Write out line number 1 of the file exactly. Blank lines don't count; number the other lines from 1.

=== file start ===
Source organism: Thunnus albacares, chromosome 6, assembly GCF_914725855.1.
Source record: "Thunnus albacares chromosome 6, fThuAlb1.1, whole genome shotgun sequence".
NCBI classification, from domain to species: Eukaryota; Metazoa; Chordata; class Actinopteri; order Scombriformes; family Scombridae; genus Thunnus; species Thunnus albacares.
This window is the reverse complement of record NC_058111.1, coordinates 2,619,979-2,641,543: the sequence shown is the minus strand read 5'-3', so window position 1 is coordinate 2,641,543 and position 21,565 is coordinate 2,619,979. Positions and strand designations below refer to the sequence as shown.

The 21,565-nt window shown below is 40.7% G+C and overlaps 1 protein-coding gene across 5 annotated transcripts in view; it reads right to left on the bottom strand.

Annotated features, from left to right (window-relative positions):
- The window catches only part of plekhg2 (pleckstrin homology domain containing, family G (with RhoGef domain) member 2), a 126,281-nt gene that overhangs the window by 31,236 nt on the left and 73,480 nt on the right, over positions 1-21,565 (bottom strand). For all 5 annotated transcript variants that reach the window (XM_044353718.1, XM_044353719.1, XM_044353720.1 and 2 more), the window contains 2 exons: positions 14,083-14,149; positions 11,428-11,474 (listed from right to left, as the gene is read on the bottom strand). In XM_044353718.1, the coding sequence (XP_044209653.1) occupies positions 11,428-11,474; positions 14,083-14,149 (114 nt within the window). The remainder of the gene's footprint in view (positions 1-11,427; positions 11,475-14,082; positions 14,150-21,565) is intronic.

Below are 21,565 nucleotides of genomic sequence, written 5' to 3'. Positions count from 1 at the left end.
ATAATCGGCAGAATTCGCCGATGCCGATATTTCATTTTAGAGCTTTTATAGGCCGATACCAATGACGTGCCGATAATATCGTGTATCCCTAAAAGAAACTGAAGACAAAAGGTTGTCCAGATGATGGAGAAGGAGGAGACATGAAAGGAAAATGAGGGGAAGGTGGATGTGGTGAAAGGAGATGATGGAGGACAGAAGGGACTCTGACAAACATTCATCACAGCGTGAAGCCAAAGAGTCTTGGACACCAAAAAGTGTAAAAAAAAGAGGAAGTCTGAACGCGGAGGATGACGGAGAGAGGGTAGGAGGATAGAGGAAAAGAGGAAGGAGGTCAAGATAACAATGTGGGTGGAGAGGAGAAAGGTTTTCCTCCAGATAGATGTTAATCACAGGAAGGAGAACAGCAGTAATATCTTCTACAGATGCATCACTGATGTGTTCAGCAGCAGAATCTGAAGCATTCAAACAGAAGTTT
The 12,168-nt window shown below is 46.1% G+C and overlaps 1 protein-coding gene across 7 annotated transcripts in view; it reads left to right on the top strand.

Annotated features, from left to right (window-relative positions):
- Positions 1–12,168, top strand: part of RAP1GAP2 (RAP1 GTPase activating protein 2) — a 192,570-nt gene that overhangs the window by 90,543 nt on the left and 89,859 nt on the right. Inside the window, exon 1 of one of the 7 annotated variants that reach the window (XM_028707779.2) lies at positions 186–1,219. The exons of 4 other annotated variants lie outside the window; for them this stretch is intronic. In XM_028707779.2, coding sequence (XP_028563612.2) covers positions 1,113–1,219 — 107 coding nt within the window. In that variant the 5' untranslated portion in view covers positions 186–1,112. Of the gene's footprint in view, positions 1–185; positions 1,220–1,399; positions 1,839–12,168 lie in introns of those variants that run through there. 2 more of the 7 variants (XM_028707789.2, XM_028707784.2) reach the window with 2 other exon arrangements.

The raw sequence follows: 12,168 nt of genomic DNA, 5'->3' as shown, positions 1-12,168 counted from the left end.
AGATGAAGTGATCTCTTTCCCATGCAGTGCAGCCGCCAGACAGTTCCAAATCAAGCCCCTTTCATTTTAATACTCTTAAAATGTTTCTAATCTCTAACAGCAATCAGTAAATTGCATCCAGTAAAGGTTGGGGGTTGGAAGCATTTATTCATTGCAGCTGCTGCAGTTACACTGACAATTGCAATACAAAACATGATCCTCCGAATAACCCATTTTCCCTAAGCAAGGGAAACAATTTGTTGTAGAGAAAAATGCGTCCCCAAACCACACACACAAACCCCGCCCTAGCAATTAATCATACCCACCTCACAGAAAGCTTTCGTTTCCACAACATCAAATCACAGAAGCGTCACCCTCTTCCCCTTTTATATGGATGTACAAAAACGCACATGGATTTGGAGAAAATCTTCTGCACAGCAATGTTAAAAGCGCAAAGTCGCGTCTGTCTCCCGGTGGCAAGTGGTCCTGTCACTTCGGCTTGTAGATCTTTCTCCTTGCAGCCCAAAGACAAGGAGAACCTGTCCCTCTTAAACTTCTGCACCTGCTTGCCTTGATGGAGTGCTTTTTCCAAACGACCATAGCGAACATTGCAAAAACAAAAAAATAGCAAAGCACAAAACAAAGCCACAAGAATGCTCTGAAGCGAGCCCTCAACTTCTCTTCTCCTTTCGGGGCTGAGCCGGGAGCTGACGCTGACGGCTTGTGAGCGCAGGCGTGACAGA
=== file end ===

Source organism: Thunnus albacares, chromosome 6, assembly GCF_914725855.1.